Japanese-Turkish Intimacy Beyond Conventional Analyses

Can Özcan

Can Özcan

is a Middle East expert at the University of Utah, teaching Turkish language, politics, and foreign policy
Can Özcan
Japanese-Turkish Intimacy Beyond Conventional Analyses - <Mpc Journal - Turkish President Recep Tayyip Erdogan hugs Prime Minister Shinzo Abe after a news conference in Istanbul on Saturday. | REUTERS - MPC Journal

Turkish President Recep Tayyip Erdogan hugs Prime Minister Shinzo Abe after a news conference in Istanbul on Saturday – @ Image: Reuters

Shinzo Abe and Turkish President Recep Tayyip Erdoğan’s diplomatic relations are operating within the memory of anti-western aspirations and the rhetoric of Pan-Islamic and Pan-Asian visions of a world order rooted in the Meiji restoration and the Young Turk modernisation. 

Turkish – Japanese intimacy in manufacturing, energy and diplomacy attracts many analysts, yet in their endeavours many fail to contextualise these two countries’ bilateral relations in terms of international political economy and international Realpolitik.

Boosting Japanese Economy

Chinese ambitions to establish hegemony in East Asia and American isolationism, which has reached its peak during the Obama Administration, have spurred Japan to reconfigure its foreign policy. Given the fall of its birth rate and domestic economic scale along with its population aging, Japan is attempting to boost its economy by encouraging Japanese companies to invest in emerging markets such as Turkey, the Philippines and Indonesia, as it sees their demand for infrastructure and technological expertise as an opportunity to augment Japanese economic growth.

In the post-World War II period, to repress the institutional and cultural traces of Japanese imperialism, the US stripped Japan of its military capacity although Japan’s current Prime Minister Shinzo Abe is very much eager to change this. China’s territorial claims over the Senkaku Islands, South Korea’s claims over the Liancourt Rocks, and other North Korean and Russian territorial claims in the waters north of Japan constitute the backbone of Abe’s efforts to nationalise the Japanese military.

Abe’s foreign policy goals are legitimate for the Japanese citizens to the extent that they further in domestic economic growth. Between 1993 and 2012, real GDP growth in Japan averaged around 0.8 per cent as the country withstood two decades of stagnation and deflation. In early 2013, Japan enacted a monetary regime change as the Bank of Japan engaged in aggressive monetary easing under an economic approach that has come to be known “Abenomics”.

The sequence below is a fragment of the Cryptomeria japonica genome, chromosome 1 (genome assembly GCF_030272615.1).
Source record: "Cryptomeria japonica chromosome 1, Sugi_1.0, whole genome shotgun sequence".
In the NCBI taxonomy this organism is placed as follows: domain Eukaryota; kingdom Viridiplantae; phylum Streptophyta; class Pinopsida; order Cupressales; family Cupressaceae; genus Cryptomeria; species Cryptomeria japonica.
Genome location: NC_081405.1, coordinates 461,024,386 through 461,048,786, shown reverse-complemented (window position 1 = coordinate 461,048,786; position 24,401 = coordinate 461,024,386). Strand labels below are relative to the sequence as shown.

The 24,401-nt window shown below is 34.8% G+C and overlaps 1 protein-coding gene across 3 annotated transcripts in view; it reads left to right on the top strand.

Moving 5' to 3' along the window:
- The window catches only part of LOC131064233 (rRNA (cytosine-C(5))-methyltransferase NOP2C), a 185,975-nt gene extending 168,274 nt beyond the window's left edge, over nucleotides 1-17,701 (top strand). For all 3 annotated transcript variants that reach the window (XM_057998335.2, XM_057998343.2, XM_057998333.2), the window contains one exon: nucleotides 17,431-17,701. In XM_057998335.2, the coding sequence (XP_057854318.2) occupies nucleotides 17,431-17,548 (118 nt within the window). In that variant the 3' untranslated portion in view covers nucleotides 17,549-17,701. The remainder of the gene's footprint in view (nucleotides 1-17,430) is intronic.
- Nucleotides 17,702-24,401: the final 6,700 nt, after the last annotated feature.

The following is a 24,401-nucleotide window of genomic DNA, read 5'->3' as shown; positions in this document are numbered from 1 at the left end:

Abenomics is based on three primary pillars: Unconventional monetary policy, expansionary fiscal policy, and economic growth strategies to encourage private investment. The Bank of Japan set a two per cent inflation target and specified concrete actions to achieve this goal while the Abe’s policy agenda supported this change with fiscal policy and planned structural reforms.

His policy agenda involves the task of pulling the Japanese economy out of its deflationary stalemate and devaluing the yen to favour Japanese exporters. Both the stock and the foreign exchange markets reacted very favourably to these changes despite the fact that Abe’s growth strategy and fiscal consolidation have been taking place concurrently with disaster-recovery efforts in the wake of the Tohoku Tsunami and resultant Fukushima nuclear reactor meltdown.

Emerging Markets

In this regard, Japan’s engagement with emerging markets is an aspect of a larger policy goal, as it is sought to provide a getaway from the long-lasting disputes of East Asia. Japan invested heavily in the construction of the İstanbul Marmaray undersea tunnel, which was inaugurated on 29 October 2013 on the 90th anniversary of the foundation of the Republic of Turkey.

The Bank of Japan covered a substantial portion of the project’s $4.5 billion cost. The tunnel’s physical construction was executed by Japan’s Taisei as well as its Turkish project partners Nurol and Gama. The project, a historical dream of Ottoman Sultans and first conceived by Sultan Abdulmecid in 1860, was completed with Japan’s funding utilising the country’s experience in constructing the Bay Aqua-Line in Tokyo as well as the Seikan Tunnel.